Places to see near this luxury Spanish villa: Marbella and Puerto Banús and more
There are is an endless list of places to see near this luxury Spanish villa including Marbella, Puerto Banús and Ronda. Read on to find out more.
Costa del Sol Places to See: Locally near Villa la Sopresa
Villa La Sorpresa is located in the heart of the Costa del Sol and so there are many places to see near this luxury Spanish villa starting with Marbella and Puerto Banús
Marbella itself is also a must. In particular the Marbella Old Town ‘casco histórico’ or ‘Casca Antiguo’ is a rabbit-warren of narrow, flower-filled streets. The famous Orange Tree Square ‘plaza de los naranjos’ is a popular square for meals and sports a 16th century town hall and the remains of an Arab castle and its city walls. Marbella has two municipal markets for fresh fish, meat, fruit and vegetables, cheeses, olives, flowers and much more. Excellent shopping, boutiques and great leather goods, belts, shoes and bags.
Puerto Banús marina is one of the Costa del Sol’s “places to be seen”. One can spend the day celebrity-watching and restaurant-hopping.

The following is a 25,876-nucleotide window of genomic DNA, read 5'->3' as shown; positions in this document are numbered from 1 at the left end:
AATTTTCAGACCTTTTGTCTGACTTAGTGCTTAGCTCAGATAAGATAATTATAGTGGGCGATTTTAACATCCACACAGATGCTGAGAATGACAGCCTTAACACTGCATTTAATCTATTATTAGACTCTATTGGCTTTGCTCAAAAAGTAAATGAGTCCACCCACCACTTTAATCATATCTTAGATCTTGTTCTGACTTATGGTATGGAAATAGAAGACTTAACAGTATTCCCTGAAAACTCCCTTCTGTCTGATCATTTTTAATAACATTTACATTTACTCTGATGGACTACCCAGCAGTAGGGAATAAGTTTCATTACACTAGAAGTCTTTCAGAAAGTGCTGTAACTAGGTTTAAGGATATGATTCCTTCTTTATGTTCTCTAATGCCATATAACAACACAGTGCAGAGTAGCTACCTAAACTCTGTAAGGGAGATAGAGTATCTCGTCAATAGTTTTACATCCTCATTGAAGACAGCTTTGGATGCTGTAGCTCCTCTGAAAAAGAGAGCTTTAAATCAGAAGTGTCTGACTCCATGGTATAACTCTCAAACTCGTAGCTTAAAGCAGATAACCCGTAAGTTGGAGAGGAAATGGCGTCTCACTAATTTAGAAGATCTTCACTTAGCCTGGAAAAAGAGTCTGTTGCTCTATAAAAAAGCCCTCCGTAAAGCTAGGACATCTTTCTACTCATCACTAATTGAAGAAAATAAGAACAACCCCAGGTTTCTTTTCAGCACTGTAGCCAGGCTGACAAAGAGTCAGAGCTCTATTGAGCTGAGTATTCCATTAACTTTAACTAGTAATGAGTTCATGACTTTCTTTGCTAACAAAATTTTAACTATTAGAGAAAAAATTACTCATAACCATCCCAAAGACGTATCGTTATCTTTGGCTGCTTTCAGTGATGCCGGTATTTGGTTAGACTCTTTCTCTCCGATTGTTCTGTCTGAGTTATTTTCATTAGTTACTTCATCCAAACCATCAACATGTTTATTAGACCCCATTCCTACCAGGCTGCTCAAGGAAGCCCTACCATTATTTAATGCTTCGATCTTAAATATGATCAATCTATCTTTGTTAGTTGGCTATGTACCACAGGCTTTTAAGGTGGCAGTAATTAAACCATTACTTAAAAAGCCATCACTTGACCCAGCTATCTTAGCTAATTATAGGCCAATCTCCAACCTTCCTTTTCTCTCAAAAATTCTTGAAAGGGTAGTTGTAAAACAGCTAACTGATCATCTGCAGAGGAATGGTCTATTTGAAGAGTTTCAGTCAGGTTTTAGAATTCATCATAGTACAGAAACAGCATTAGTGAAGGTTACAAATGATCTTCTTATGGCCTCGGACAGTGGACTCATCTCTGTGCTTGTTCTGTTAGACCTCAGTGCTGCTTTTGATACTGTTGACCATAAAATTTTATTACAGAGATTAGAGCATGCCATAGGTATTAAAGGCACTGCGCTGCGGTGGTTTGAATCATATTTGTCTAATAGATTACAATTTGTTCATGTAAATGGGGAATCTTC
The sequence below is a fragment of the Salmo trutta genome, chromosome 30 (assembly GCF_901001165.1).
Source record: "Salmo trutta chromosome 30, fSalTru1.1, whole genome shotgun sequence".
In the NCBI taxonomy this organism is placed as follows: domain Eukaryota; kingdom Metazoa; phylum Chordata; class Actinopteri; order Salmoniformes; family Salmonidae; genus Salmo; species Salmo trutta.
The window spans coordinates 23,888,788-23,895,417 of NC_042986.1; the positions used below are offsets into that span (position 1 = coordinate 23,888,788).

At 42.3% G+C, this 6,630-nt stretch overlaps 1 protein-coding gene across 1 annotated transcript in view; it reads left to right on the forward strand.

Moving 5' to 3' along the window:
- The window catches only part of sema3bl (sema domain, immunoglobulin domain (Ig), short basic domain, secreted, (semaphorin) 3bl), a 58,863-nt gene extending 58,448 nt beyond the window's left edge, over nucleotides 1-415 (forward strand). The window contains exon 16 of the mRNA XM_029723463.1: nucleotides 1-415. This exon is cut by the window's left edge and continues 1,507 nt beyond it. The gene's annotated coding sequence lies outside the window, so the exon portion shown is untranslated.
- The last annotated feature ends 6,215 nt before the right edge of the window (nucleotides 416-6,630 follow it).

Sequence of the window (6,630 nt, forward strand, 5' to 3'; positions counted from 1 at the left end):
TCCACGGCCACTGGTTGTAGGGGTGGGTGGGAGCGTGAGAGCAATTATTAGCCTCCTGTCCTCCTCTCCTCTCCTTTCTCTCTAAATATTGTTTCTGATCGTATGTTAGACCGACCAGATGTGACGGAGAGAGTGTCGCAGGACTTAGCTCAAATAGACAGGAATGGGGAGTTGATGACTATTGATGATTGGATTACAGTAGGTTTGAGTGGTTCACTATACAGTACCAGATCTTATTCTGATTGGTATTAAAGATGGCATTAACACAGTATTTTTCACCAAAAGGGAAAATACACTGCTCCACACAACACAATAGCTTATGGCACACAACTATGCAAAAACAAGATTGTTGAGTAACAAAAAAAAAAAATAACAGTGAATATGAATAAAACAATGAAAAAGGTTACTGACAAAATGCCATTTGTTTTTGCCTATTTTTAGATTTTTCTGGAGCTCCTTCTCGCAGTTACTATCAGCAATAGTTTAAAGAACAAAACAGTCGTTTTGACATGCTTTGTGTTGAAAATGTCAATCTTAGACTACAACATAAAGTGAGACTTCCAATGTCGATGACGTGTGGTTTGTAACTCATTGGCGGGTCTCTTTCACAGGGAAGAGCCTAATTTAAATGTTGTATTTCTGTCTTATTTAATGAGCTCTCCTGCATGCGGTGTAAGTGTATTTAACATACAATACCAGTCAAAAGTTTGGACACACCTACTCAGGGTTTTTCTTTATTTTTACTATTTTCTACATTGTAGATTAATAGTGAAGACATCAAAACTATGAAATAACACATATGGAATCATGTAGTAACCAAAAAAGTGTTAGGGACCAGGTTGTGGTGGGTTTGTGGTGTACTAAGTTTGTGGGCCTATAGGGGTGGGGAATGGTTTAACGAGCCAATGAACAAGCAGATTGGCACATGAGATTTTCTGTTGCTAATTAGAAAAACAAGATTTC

Costa del Sol Places to See: A Bit Further away from Villa La Sorpresa
Most people that fly into Málaga leave the airport, turn right or left along the coastline and ignore the city itself. That’s a shame because Málaga is a vibrant city that has been undergoing something of a renaissance in recent years. The New York Times included it in its 50 ‘must see’ cities in 2016. First settled by the Phoenicians nearly 3,000 years ago, the city has been occupied by Carthaginians, Romans and Arabs. Málaga is one of the oldest cities in the world.
Visit the Roman amphitheatre and the Arab fortifications of Gibralfaro. Stroll through the historic city centre, take in the Pompidou and its St. Petersburg Russian art collections. Visit the museum honouring Málaga’s most famous son, Pablo Picasso. Then bring yourself into the present day at Muelle Uno, the new waterfront mall by the port. After a busy day, finish off with an evening session at the Hammam Al Andalus. Click here for more information.
El Caminito del Rey: